Re: A Simple Notation

From: Bob Badour <>
Date: Sat, 07 Jul 2007 14:10:54 -0300
Message-ID: <468fc907$0$4314$>

David Cressey wrote:
> "paul c" <> wrote in message
> news:skOji.94053$NV3.69985_at_pd7urf2no...

>>Brian Selzer wrote:
>>>"paul c" <> wrote in message
>>>>Brian Selzer wrote:
>>>>>"David Cressey" <> wrote in message
>>>>I wonder when, in the course of the usual human affairs as they involve
>>>>the basic relational dbms op's, does it make sense to think of infinite
>>>>domains?  Isn't it usually sufficient, as far as algebra is concerned,

> to
>>>>pretend they are finite?
>>>Why limit yourself to what can be represented in a computer?  An algebra
>>>that supports relations with infinite cardinality or degree can

> certainly
>>>support any relation that can be represented in a computer.
>>As somebody here said (perhaps it was you, I forget), it seems important
>>to separate relational operators from the rest of a language where we
>>can do non-relational things, such as arithmetic addition.  As far as a
>>dbms that stores extensions/propositions is concerned, I don't see that
>>it is possible to store infinite sets of values, so I wouldn't know how
>>to implement that.

> I'd like to distinguish, if you'll bear with me, between "infinite" and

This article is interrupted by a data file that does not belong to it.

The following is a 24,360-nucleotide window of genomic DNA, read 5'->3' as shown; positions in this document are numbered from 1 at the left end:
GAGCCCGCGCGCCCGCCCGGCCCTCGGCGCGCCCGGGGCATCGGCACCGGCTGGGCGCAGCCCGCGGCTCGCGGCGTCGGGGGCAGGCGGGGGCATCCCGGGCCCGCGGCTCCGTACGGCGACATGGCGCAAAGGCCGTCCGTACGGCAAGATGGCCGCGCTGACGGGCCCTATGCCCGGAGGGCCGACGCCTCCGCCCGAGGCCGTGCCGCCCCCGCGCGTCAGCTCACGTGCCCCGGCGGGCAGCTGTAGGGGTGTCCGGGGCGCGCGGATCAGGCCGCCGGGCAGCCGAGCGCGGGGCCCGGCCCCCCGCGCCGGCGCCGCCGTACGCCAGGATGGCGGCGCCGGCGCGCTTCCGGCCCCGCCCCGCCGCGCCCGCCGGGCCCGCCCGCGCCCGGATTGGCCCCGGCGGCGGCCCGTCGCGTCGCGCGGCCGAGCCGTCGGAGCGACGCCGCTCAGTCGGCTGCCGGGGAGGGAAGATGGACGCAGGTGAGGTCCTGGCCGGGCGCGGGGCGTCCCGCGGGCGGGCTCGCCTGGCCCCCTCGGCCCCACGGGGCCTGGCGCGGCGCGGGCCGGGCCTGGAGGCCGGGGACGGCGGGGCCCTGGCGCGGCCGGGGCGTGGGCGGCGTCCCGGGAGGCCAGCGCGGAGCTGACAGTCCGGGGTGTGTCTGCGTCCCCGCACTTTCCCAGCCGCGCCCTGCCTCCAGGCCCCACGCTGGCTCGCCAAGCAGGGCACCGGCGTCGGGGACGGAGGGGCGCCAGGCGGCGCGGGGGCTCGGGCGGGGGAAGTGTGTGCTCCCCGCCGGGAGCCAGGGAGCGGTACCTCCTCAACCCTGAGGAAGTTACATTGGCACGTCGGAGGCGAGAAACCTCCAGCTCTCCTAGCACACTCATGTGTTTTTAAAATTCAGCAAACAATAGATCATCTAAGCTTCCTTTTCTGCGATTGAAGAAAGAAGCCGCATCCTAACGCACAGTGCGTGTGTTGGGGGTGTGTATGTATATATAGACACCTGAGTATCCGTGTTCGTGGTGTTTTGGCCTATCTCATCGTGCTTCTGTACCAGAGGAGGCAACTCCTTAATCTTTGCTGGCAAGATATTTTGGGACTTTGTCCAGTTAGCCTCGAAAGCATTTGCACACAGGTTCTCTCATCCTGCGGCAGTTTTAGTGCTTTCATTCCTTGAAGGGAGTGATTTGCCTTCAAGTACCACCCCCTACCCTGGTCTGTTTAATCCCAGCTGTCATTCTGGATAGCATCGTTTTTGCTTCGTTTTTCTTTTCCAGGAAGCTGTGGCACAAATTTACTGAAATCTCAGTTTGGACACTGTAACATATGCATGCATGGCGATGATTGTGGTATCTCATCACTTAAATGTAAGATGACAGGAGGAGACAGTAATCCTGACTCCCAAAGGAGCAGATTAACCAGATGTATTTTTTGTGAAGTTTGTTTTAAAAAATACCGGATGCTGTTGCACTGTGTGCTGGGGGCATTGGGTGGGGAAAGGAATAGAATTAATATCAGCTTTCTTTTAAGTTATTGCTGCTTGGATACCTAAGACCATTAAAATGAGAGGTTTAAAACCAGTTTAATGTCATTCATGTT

> "indefinitely extensible".
> With regard to relations themselves, you might want to distinguish between
> relations of finite cardinality and ones of infinite cardinality. (I assume
> that's a countable infinity. Some mathematician can correct me if I'm
> wrong.)
> With regard to the scheme by which relations are represented inside a
> computer, a scheme could be "indefinitely extensible" meaning that there
> is no largest relation within the architectural limits of the scheme. Yet,
> at any given point in time, there will be a largest, finite relation that
> has ever been thus represented.
> A simple example of an indefinitely extensible scheme (not necessarily a
> good scheme) is null terminated ASCII. There is no largest character string
> that can thus be represented, but the scheme is only good for finite
> strings.
> It seems to me that, if you can, it's a good idea to get the underlying
> math to deal with the infinite, to get the representation scheme to at
> least be infinitely extensible, and to let the current implementation
> impose some chosen upper architectural limit.

The infinite poses some easily avoided problems when one realizes one won't ever have to deal with the infinite. Various paradoxes, in particular, become moot. Received on Sat Jul 07 2007 - 19:10:54 CEST

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